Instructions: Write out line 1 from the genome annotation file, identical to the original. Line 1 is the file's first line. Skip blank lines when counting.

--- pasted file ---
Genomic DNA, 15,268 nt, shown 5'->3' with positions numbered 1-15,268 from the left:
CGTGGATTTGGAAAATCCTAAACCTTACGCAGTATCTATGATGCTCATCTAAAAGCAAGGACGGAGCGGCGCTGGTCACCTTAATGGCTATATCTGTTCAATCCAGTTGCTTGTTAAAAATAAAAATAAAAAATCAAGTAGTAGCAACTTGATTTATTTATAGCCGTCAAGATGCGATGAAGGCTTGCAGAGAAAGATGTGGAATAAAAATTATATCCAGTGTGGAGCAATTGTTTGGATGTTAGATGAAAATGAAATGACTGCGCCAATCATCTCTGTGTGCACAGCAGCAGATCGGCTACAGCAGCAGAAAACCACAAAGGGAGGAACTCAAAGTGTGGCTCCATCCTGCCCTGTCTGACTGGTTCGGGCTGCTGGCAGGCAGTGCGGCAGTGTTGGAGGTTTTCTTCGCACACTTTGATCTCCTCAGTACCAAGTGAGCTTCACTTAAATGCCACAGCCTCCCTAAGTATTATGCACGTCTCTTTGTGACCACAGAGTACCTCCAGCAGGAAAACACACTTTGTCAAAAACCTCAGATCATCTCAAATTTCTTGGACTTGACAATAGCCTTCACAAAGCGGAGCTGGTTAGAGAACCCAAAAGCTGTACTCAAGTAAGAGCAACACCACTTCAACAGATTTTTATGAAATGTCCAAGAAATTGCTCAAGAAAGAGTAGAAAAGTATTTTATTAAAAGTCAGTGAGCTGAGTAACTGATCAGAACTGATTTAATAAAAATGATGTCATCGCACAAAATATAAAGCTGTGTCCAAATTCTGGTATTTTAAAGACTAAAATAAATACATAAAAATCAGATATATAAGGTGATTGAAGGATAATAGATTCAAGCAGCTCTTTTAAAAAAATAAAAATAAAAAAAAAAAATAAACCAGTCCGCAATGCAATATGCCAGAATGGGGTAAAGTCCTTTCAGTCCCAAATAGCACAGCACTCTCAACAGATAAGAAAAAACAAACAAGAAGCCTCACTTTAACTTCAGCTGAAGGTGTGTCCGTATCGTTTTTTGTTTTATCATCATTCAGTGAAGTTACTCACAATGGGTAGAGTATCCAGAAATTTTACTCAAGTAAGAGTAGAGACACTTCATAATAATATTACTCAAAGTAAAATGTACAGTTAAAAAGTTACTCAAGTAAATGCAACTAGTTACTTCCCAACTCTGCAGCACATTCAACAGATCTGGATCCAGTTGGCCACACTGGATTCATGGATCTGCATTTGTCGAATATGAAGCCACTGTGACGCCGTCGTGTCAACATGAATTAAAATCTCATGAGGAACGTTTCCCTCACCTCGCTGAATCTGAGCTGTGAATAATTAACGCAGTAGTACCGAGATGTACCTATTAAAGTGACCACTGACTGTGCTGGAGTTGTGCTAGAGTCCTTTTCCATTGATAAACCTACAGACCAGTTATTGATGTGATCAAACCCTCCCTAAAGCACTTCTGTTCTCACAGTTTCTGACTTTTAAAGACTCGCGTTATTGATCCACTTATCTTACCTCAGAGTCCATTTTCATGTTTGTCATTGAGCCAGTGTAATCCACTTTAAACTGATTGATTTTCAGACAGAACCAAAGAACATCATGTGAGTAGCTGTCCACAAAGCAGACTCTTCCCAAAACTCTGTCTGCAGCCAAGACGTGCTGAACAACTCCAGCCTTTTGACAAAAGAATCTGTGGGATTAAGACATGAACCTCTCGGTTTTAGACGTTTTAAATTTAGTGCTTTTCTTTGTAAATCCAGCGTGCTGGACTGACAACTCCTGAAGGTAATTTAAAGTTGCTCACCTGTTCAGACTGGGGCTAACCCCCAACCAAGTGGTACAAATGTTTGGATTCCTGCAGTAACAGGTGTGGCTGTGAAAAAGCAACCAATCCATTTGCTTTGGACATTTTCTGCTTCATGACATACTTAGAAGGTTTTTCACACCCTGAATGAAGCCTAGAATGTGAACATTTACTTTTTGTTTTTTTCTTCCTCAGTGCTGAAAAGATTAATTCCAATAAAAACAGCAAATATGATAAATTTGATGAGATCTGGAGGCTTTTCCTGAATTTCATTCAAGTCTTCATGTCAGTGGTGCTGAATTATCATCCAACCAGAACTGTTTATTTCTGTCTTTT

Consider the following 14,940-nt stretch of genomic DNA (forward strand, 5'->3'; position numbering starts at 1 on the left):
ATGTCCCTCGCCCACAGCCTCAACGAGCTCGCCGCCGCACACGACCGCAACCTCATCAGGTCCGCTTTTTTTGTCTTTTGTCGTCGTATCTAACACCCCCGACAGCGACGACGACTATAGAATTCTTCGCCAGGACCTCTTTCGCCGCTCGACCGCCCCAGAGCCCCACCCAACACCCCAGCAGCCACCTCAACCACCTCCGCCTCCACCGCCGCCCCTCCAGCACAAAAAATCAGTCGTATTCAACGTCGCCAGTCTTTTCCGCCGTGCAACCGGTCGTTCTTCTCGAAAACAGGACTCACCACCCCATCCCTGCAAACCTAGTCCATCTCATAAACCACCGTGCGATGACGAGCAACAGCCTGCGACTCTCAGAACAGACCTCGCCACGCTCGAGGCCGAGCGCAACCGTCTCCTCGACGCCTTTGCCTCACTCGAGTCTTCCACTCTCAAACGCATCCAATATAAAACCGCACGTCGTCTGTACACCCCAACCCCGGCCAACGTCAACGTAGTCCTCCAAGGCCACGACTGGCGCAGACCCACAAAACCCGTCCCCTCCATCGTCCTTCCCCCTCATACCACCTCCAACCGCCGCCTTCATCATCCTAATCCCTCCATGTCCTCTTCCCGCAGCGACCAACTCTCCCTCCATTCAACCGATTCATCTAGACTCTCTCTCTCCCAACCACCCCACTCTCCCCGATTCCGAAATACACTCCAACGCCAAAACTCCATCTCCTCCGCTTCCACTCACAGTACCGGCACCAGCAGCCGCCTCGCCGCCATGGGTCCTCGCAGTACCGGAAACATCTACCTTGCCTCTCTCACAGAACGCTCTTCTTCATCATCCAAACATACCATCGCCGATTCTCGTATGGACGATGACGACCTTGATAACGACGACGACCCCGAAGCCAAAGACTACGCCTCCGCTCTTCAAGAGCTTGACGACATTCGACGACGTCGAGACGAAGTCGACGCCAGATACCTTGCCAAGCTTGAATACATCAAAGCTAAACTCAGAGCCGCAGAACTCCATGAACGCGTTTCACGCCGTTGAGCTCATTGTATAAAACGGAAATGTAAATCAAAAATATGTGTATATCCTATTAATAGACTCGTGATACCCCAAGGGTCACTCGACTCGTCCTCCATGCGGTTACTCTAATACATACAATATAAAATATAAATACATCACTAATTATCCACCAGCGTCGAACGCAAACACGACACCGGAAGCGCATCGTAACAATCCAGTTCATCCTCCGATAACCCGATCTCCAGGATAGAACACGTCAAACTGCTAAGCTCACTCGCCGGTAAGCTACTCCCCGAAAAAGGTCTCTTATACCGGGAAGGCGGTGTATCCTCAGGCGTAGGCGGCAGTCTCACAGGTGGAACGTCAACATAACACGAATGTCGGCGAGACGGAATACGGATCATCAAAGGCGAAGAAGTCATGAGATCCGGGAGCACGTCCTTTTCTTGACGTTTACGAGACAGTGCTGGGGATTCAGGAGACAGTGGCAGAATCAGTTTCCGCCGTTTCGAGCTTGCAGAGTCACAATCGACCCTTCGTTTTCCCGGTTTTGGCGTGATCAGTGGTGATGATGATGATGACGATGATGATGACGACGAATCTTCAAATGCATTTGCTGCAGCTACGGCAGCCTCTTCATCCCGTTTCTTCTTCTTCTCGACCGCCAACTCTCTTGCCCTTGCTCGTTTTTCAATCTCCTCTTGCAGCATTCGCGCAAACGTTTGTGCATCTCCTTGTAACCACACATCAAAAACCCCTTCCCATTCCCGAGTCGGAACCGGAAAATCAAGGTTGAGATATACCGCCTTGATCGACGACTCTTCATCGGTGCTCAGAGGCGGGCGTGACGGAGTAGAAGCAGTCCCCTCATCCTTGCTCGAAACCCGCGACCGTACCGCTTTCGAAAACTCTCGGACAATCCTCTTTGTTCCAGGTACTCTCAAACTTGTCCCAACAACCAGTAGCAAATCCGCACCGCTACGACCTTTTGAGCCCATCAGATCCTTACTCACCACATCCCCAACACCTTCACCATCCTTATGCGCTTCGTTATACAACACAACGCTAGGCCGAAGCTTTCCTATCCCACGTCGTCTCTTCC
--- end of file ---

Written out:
Genomic DNA, 15,268 nt, shown 5'->3' with positions numbered 1-15,268 from the left: